Monday, March 13, 2017

The 1970s Sci Fi Cargo Cult

1980 is often used as a dividing line between the time when a reader could pick up a rocketship book and expect science fiction and the time when he could pick up a rocketship book and get...something...else. The year comes up repeatedly, whether in comments on the Castalia House blog or through talk of Appendix N by Jeffro Johnson and others. Various explanations get thrown about as to the changes, from Star Wars to Lord of the Rings to the Thor Power Tools case. Often, the specter of New Wave is invoked, taking the blame for the loss in reader trust and diminished sales. But the 1970s were science fiction's Crazy Years, and key trends get hidden in the unceasing march of deaths, cancellations, lawsuits, and blockbusters that reshaped the genre.

Prior to the 1970s, short fiction was the favored form of science fiction. Collected in magazine, these short stories were edited by a revolving door of writers turned editors, such as Campbell, Pohl, and Bova. With Campbell as a notable exception, these editors would return to writing afterwards. It also meant that the body of science fiction was building off of or reacting against a tradition of science fiction established during the pulps. Even as the actual pulps vanished, science fiction writers from Bester and Moorcock to Farmer and Zelazny continued to work with characters and ideas from the pulp age. 

However, in the 1970s, short fiction was replaced by the novel as the dominant medium. But instead of the writers and magazine editors shifting over into the book editors slots, a new generation of editors took over that had:
"little reading background in science fiction prior to their assumption of their posts, none of them have ever written it. (The central editors of previous decades were all writers or people who had at least attempted to write in the field.) They have a scant background in the field and for many of them (again, not all) science fiction editing is a way station, an apprentice position on the way to editing something, anything, other than science fiction."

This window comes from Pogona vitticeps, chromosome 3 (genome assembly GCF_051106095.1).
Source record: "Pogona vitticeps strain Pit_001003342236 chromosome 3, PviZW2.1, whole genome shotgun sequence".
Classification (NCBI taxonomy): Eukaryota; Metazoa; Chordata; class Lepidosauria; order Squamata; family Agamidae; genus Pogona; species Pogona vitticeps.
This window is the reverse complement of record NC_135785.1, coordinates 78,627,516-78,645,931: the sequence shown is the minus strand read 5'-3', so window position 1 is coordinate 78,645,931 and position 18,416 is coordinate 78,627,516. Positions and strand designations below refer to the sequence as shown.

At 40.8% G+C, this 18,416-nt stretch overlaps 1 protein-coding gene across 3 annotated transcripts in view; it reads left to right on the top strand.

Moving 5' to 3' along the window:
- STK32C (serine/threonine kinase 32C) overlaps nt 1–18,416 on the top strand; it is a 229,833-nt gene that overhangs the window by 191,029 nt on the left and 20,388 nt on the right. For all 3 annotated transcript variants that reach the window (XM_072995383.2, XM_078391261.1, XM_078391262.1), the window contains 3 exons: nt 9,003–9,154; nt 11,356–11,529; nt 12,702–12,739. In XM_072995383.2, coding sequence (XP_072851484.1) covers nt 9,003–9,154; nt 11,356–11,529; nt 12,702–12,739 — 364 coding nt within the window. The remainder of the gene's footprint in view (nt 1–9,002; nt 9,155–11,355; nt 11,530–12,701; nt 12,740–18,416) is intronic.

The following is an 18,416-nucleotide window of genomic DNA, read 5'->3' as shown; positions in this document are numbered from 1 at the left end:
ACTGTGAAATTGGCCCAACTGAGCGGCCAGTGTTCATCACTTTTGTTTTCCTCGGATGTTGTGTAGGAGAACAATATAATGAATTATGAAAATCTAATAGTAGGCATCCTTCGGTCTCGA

Malzberg, Barry N.. Breakfast in the Ruins (Kindle Locations 2967-2970). Baen Books. Kindle Edition. 
These were the editors of which as early as 1968 jokes were made that they thought the genre was invented by Harlan Ellison, a criticism that would continue to be made in 1981:
(to most contemporary science fiction editors "modern" science fiction began with Harlan Ellison, and they have only the most superficial acquaintance with the work of the forties, fifties, and even nineteen-sixties)
Malzberg, Barry N.. Breakfast in the Ruins (Kindle Locations 2979-2980). Baen Books. Kindle Edition. 
Because of this, the book editors tended "to publish what looks like science fiction" as opposed to what was truly science fiction. And, since they were risk adverse, or, at the very least, fearful of making mistakes, there was a great narrowing of the field, rendering it a "minor subdivision of Pillage & Homogenize, Inc., presided over in almost all cases by the same group of people." (Malzberg)
"Most science fiction editors seem mostly to seek the assurance that they are doing nothing wrong and since I cannot grant them this assurance I stay away from most of them." 
Samuel R. Delany, The Jewel-Hinged Jaw: Notes of the Language of Science Fiction.
This shift in gatekeepers from fans and writers to ticket-punching careerists gutted science fiction of its pulp and Campbell traditions, a loss apparent to the old hands as early as 1981. By publishing what looked liked science fiction instead of the previous mainstream of science fiction, they were no different than the cargo cultists of World War 2. And the readers who were served imitation science fiction instead of the real deal left in droves.

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